The Ontario Health Coalition has demanded the province’s Integrity Commissioner investigate political donations & high-level personnel links between Doug Ford’s right wing “Progressive Conservative” government and the for-profit long term care industry.
This follows the provincial government voting on November 16 to pass the highly controversial Bill 218 which limits legal liability for any harm suffered by residents of long-term care homes and hospitals as a result of Covid 19.
The legislation had been rushed through to a vote with bare minimum scrutiny, and is retrospective to the beginning of the pandemic’s impact on care homes. OHC summed up its impact:
“MPPs just voted for the bill. LTC homes have just been given a carte blanche to be negligent & fail to take reasonable & competent measures to protect residents against COVID-19. Reprehensible.”
Two days before Bill 218 went through, Ford had been warning that Canada’s most populous province was “staring down the barrel of a lockdown” as Covid infection rates rocketed. But CBC quoted one epidemiologist’s retort:
“We’re not looking down the barrel at a lockdown, a lockdown is inevitable. The current situation we’re in right now has been created by the government.… We’ve known we had to build up our testing capacity. We’ve known we needed aggressive contact tracing.”
Why would the government not move aggressively, she asked, by locking down, hiring more contact tracers, pumping resources into public health and offering more financial support to shuttered businesses?
OHC has been campaigning relentlessly for preemptive action to protect residents in long term care homes, hospital patients and staff from the threat of a further peak of infection.
In early October OHC, responding to an avoidable tragedy and delayed intervention in Ottawa explicitly called on the government to take steps including funding and resourcing teams, either from hospitals or in the community “to help long-term care homes with outbreaks that they are not able to stop on their own.”
They also reiterated calls for a minimum care standard of an average of 4-hours per resident per day would ensure funding goes to improving actual care levels, provide adequate staffing, improve retention and improve outcomes.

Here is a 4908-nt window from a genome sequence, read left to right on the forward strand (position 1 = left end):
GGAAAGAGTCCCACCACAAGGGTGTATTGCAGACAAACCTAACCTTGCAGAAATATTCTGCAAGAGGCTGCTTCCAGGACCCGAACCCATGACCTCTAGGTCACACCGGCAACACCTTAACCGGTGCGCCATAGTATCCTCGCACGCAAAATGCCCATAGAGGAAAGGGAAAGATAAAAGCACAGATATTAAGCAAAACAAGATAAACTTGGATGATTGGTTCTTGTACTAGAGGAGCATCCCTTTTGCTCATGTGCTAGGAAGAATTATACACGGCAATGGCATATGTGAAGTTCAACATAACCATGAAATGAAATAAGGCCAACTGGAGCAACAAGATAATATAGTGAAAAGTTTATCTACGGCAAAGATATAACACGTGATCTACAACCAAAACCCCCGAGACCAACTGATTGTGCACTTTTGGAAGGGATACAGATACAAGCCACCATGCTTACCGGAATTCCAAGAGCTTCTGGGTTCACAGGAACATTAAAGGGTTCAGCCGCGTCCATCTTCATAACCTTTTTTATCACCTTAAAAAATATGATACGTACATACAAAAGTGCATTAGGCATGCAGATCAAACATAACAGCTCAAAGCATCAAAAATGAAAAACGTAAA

A month later the Ford government announced that it had adopted the 4-hour target – but would not commit to implementing it until 2024/25, four years and a provincial election away. Two days later the government refused to hear over 50 people who had applied to testify before the Ontario legislature’s standing committee on Bill 218.
Days later it passed the Bill which requires those suing for COVID-19 harms to prove ‘gross negligence’ rather than simple negligence, and redefines “good faith effort” to say that long-term care and retirement homes, among others, just had to make an “honest effort, whether reasonable or not.” Both changes make it harder to sue and easier to defend. It makes these measures retroactive to March 17, 2020, the week that COVID-19 began to spread in long-term care homes, and will therefore have an impact on more than two dozen class action and legal suits that are already underway against for-profit long-term care homes that were responsible for more than half of the COVID-19 deaths in Ontario’s homes in the first wave of the pandemic
The OHC is now demanding a formal investigation, noting that:
“This legislation furthers the private interests of the for-profit industry, with whom Conservative Ministers, the Premier and their political staff have close connections and from whom they have received political donations, and is contrary to the interests of families, residents, staff and the public.”
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